In the aftermath of the Nashville Predators thoroughly disappointing first round exit in the 2019 Stanley Cup Playoffs to the Dallas Stars, it is definitely time for some change.

I already wrote about the one change the Preds shouldn’t make, that being the removal of Peter Laviolette as head coach. That would be a mistake and you can read about why here.

But there’s no way this team emerges from this summer unscathed. Changes, and some of them very big, need to happen.

Including this one.

Break Up The “Big Four”

The axiom “defense wins championships” has yet to ring true for the Nashville Predators. Though the Preds did their best to build a modern, effective blueline that can transform a hockey game, it is time to reconsider that strategy.

Ever since David Poile traded for P.K. Subban in June of 2016, the Predators were hailed as the “best defense in the NHL” and for good reason. Subban was a Norris Trophy winning defensemen, and he joined a trio of Norris caliber players in Roman Josi, Mattias Ekholm, and Ryan Ellis.

The first season with the “Big Four” was excellent. The Predators were among the league’s best when it came to shutting offenses down in their own zone, even if their goals allowed average wasn’t great.

But since then? Everything has been trending downward.

Nashville Predators
A look at where the Preds’ defense ranks in key categories since 2016. Green = top 10 in the league, Orange = middle 10, Red = league average. Via Natural Stat Trick.

The Predators have become a much more average defensive team in the last two seasons. They are allowing more quality scoring chances on their own net, many of which are of the high danger variety.

This is despite some impressive individual results over the last two years. It took a Vezina winning campaign by Pekka Rinne to manage such a low goals allowed per game average in 2018. Not to mention a Norris caliber season from P.K. Subban.

Then this past year, Roman Josi had by all accounts an excellent season, and the team still struggled defensively. Sure, they finished 4th in goals allowed, mostly because of Pekka Rinne’s first two months and Juuse Saros’ stellar play as the backup.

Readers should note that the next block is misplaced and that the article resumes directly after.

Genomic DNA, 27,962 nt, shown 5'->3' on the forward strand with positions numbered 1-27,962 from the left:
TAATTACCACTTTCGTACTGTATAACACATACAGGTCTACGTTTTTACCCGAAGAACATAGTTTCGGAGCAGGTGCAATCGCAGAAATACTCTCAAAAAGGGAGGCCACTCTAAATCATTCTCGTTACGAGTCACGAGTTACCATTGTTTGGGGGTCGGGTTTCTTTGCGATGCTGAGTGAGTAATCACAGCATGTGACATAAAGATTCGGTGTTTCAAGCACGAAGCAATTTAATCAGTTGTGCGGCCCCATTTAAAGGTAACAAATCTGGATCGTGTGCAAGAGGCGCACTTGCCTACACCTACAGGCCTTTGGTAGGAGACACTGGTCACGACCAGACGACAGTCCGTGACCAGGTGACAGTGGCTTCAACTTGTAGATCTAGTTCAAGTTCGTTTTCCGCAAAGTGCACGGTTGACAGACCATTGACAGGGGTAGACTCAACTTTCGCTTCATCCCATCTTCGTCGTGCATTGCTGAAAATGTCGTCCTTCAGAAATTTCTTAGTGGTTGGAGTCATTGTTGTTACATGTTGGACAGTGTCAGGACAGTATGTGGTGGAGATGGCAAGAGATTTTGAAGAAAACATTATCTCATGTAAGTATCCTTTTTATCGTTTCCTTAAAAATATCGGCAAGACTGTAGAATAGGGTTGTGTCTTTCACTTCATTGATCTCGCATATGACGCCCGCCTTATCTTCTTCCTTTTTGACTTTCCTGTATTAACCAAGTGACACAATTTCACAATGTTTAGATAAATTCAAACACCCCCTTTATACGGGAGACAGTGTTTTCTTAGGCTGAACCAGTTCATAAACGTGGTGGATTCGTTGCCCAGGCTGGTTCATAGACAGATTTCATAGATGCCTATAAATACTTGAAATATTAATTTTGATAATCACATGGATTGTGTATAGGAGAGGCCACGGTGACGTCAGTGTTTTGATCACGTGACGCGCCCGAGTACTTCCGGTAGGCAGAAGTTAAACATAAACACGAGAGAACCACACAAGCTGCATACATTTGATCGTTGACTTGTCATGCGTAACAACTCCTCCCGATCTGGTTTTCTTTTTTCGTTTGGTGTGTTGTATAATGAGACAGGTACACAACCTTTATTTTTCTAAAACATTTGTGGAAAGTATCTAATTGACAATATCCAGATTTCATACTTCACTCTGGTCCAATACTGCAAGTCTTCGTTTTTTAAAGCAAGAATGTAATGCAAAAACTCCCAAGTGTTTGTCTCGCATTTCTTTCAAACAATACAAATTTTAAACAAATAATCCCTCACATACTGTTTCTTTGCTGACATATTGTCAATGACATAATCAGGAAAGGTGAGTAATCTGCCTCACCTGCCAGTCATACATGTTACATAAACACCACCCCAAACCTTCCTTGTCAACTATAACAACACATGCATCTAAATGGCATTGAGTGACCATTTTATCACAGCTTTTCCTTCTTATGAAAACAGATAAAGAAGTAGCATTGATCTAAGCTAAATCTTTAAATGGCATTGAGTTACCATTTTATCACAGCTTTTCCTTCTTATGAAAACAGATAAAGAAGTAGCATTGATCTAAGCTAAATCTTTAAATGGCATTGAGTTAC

In short, the defense, as it is currently aligned, just isn’t working as well anymore. Teams have figured out its tendencies and ways to exploit it. Knowing that the defense is so mobile and ready to pinch in the offensive zone at a moment’s notice, opposing offenses are very capable of counter attacking on the Nashville net.

Playoff Results Not Any Better

As we saw this April, the Stanley Cup Playoffs are a totally different animal from the NHL’s regular season. With the added pressure of a playoff series, the Predators defense has been getting worse every year.

Here’s a look at the same metrics as above, but for each playoff run in that year:

Nashville Predators
Green = top 5, Orange = middle 5, Red = bottom 6. Stats via Natural Stat Trick.

This past playoff series with the Dallas Stars was particularly bad. The Preds allowed eight more scoring chances per game and nearly three more high danger chances per game to the Stars than they did in the regular season. No wonder the Stars’ offense looked so good.

Again, the trend here is what’s concerning. The Predators had a good thing going in the 2016-17 season, and the numbers show that. They were a good defensive team that season.

But the NHL and the Stanley Cup Playoffs are a moving target, and the Predators have essentially been standing in the same spot for two seasons. Other more talented teams have developed more sophisticated attacking systems and have bypassed the Preds’ defensive framework.

How Do You Fix It?

That’s going to be David Poile’s job this summer, but here is one idea.

Trade away at least one of the top four defensemen in exchange for an offensive player who can counter balance the porous defense at the other end. This may seem counter productive, but teams have a hard time scoring goals on you when they are busy picking the puck out of their own net.

The most likely trade targets would be Ryan Ellis, Mattias Ekholm, or P.K. Subban. Of those, Subban has the least tradeable contract, so he is probably staying. And Ekholm’s contract is still quite team friendly.

That leaves Ryan Ellis. Despite his new $50 million contract not kicking in until next season, his contract is still a tradeable one. Plenty of teams could use a top four defensemen locked in for eight more seasons. I could see Toronto, Montreal, Ottawa, Buffalo, and Detroit as potential trade destinations. All of those teams have tempting young offensive players that the Predators could get in return.

Whatever David Poile decides to do, he would do well to make improving the Nashville Predators’ defense his top priority this summer. Breaking up the top four might be the best way to do that.

— Featured image via Christopher Hanewinckel/USA TODAY Sports —

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